They say that there are two kinds of people in this world. The new documentary The King of Kong--about competitive video-game playing--is cause for reflection on that old chestnut. I'm thinking not of winners and losers, though they're certainly on hand in The King of Kong. I'm thinking of basically decent people versus basically indecent people.
The decent ones believe in hard work, self-determination, and pride only in what is deserved. The indecent ones are selfish, Machiavellian, venal, and/or toadying, and they put their faith not so much in themselves as in the manipulation of an artificial power structure. But there's a third kind of person in this world, and in The King of Kong: the kind (as Samuel L. Jackson says in Pulp Fiction) that's trying real hard to be the shepherd. The kind beginning to suspect that the power brokers they've hitched their wagon to are bastards.
This may all sound just a bit serious for a movie built around a video game called Donkey Kong, but they're clearly thoughts on director Seth Gordon's mind as he follows the story of the men who try to break video game records and the guardians who stand watch over those records. I'll let you discover for yourself what separates the men from the boys in the many senses described above, but I can tell you that the players--which include a 30-year-old retiree and an 80-year-old Q*bert contender--are all interesting.
There's Billy Mitchell, the defending world-record holder in Donkey Kong. Having almost literally been the poster boy for classic arcade gaming since a 1982 Life magazine photo shoot in Ottumwa, Iowa, hot sauce mogul Mitchell has kept careful watch over his records. Also part of the photo event (which I suppose is like Art Kane's "Harlem, 1958," except for video gamers instead of jazz musicians) was World's Video Game Referee Walter Day, the torch carrier for organized competitive video game playing. His organization/website Twin Galaxies maintains the official records of top scores (they're considered so official that even the Guinness Book staff comes to them in the course of the story).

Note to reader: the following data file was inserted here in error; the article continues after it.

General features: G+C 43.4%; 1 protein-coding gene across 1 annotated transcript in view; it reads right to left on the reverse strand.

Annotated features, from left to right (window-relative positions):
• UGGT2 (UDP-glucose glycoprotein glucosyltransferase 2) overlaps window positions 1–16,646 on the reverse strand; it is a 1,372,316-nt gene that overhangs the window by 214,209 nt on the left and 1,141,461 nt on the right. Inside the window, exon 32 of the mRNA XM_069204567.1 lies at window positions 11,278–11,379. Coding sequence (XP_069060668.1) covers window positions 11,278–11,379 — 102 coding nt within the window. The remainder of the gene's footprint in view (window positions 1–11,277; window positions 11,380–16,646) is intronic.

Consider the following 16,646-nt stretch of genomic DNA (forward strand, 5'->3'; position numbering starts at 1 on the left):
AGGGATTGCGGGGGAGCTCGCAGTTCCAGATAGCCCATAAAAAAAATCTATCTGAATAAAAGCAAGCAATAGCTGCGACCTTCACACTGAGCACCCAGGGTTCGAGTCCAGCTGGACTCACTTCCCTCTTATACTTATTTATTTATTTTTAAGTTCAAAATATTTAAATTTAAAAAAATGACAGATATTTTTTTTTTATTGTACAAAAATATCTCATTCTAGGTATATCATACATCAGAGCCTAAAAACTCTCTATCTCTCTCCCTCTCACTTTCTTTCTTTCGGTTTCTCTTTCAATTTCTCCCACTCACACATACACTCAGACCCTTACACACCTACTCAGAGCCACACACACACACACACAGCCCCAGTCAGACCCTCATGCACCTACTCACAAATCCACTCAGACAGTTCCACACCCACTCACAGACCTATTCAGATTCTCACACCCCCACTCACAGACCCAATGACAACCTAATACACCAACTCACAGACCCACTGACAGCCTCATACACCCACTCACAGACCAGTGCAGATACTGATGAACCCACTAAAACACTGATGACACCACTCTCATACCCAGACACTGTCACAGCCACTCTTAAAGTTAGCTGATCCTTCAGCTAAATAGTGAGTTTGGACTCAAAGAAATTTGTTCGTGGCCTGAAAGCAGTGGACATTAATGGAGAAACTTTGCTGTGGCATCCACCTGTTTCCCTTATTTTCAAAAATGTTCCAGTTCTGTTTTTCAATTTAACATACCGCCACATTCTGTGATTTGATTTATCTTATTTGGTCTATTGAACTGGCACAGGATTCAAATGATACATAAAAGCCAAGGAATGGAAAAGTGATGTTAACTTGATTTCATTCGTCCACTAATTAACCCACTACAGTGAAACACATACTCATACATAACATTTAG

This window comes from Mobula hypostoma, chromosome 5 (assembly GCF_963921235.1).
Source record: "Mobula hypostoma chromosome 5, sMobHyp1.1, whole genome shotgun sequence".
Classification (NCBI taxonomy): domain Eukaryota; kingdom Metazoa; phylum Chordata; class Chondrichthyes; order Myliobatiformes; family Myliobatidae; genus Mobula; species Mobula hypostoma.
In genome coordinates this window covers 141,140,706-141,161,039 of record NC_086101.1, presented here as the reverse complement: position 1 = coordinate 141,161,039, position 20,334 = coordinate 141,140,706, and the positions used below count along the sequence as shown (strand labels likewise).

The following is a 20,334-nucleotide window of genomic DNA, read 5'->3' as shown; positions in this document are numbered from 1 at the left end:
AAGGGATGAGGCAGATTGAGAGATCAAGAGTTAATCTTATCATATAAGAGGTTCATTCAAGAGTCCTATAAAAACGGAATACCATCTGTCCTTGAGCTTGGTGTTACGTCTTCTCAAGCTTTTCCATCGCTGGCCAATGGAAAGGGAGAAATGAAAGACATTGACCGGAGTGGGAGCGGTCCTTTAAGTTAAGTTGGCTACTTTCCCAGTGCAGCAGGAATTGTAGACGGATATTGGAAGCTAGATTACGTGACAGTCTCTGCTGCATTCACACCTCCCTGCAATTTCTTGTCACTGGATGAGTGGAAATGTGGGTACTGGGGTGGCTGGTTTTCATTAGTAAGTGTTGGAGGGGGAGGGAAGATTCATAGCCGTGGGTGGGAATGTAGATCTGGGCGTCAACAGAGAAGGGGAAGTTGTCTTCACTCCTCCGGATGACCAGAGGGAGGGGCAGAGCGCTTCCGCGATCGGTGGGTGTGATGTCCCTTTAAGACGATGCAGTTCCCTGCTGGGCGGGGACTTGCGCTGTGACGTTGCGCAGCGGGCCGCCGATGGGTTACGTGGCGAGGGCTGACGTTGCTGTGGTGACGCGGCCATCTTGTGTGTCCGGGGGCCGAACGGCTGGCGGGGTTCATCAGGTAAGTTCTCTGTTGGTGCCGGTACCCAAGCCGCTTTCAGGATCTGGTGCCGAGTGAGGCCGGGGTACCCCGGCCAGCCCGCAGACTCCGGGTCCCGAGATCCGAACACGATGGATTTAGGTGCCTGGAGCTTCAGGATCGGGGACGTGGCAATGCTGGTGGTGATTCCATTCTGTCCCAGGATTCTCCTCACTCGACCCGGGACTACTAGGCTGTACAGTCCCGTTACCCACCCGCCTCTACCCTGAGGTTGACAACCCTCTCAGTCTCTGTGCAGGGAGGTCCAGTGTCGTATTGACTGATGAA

Another fellow from the photo is lawyer Steve Sanders, who got into the Life shoot only by lying about his top scores in Donkey Kong. Mitchell called him on it at the time, and the life-changing lesson made Sanders a lifelong friend and devotee to Mitchell. This story casts light on contemporary events captured by Gordon, as scores are again called into question. This is serious business: one Twin Galaxies volunteer--who most will peg as half-crazed--devotes himself to watching hundreds of hours of videotapes that purport to show record-breaking video games.
Into this insular "empire" comes a spoiler named Steve Wiebe. Washington-stater Wiebe is an underdog who's had something to prove since whiffing a key baseball game in his youth and, more recently, contending with a layoff from his engineering job. Now a junior high teacher with a "weird" hobby, Weibe has launched a campaign from the stand-up Donkey Kong machine pressed up against a wall in his garage. The goal is to beat Mitchell's Donkey Kong record, but even when he appears to have accomplished his goal, the story is just beginning.
When the film builds to the Classic Arcade Tournament at Funspot in Weirs Beach, New Hampshire, it has become The Karate Kid of video games (use of the song "You're the Best" confirms it). Will records be broken? Will Mitchell and Weibe go head to head? After maddening controversy, who will be vindicated? The hairpin twists and turns make The King of Kong compulsively watchable and reveal plenty about fragile egos and personal fears. It's about ethics and personal character as much as it is about the weird world of die-hard arcade gaming.